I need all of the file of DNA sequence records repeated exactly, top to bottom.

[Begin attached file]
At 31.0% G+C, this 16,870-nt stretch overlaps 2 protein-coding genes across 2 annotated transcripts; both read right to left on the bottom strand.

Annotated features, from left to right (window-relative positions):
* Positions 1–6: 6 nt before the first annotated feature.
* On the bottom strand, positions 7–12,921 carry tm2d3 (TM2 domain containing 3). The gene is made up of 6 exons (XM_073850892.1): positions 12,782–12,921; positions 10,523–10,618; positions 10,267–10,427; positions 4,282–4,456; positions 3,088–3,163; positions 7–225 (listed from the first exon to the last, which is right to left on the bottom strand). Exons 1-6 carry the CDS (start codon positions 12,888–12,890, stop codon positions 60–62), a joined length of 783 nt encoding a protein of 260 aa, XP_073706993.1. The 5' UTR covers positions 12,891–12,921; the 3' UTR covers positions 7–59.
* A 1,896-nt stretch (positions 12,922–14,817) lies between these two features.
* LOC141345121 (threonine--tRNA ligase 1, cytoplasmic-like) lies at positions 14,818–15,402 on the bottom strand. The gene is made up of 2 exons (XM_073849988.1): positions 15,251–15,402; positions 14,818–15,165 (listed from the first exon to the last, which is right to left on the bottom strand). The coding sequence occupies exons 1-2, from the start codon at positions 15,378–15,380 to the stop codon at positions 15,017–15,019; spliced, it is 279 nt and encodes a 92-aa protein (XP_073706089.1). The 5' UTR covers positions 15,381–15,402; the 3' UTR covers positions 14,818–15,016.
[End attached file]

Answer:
At 31.0% G+C, this 16,870-nt stretch overlaps 2 protein-coding genes across 2 annotated transcripts; both read right to left on the bottom strand.

Annotated features, from left to right (window-relative positions):
* Positions 1–6: 6 nt before the first annotated feature.
* On the bottom strand, positions 7–12,921 carry tm2d3 (TM2 domain containing 3). The gene is made up of 6 exons (XM_073850892.1): positions 12,782–12,921; positions 10,523–10,618; positions 10,267–10,427; positions 4,282–4,456; positions 3,088–3,163; positions 7–225 (listed from the first exon to the last, which is right to left on the bottom strand). Exons 1-6 carry the CDS (start codon positions 12,888–12,890, stop codon positions 60–62), a joined length of 783 nt encoding a protein of 260 aa, XP_073706993.1. The 5' UTR covers positions 12,891–12,921; the 3' UTR covers positions 7–59.
* A 1,896-nt stretch (positions 12,922–14,817) lies between these two features.
* LOC141345121 (threonine--tRNA ligase 1, cytoplasmic-like) lies at positions 14,818–15,402 on the bottom strand. The gene is made up of 2 exons (XM_073849988.1): positions 15,251–15,402; positions 14,818–15,165 (listed from the first exon to the last, which is right to left on the bottom strand). The coding sequence occupies exons 1-2, from the start codon at positions 15,378–15,380 to the stop codon at positions 15,017–15,019; spliced, it is 279 nt and encodes a 92-aa protein (XP_073706089.1). The 5' UTR covers positions 15,381–15,402; the 3' UTR covers positions 14,818–15,016.